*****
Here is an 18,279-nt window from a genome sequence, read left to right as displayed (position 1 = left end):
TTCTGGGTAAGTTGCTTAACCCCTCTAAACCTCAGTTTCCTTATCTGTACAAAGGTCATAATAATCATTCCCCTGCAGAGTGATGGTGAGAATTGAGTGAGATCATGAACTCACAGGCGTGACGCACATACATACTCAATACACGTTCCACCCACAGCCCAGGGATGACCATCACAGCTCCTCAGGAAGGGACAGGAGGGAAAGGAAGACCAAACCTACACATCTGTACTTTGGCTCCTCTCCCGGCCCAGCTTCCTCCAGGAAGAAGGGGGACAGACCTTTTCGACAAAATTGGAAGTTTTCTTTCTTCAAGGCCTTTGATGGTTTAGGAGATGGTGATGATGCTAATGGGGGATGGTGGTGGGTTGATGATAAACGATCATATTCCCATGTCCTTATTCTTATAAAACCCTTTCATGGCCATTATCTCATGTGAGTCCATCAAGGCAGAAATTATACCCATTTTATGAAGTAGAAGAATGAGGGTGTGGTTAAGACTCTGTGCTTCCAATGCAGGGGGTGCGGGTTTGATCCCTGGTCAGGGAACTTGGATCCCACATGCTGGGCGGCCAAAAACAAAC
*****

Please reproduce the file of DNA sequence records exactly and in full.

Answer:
Here is an 18,279-nt window from a genome sequence, read left to right as displayed (position 1 = left end):
TTCTGGGTAAGTTGCTTAACCCCTCTAAACCTCAGTTTCCTTATCTGTACAAAGGTCATAATAATCATTCCCCTGCAGAGTGATGGTGAGAATTGAGTGAGATCATGAACTCACAGGCGTGACGCACATACATACTCAATACACGTTCCACCCACAGCCCAGGGATGACCATCACAGCTCCTCAGGAAGGGACAGGAGGGAAAGGAAGACCAAACCTACACATCTGTACTTTGGCTCCTCTCCCGGCCCAGCTTCCTCCAGGAAGAAGGGGGACAGACCTTTTCGACAAAATTGGAAGTTTTCTTTCTTCAAGGCCTTTGATGGTTTAGGAGATGGTGATGATGCTAATGGGGGATGGTGGTGGGTTGATGATAAACGATCATATTCCCATGTCCTTATTCTTATAAAACCCTTTCATGGCCATTATCTCATGTGAGTCCATCAAGGCAGAAATTATACCCATTTTATGAAGTAGAAGAATGAGGGTGTGGTTAAGACTCTGTGCTTCCAATGCAGGGGGTGCGGGTTTGATCCCTGGTCAGGGAACTTGGATCCCACATGCTGGGCGGCCAAAAACAAAC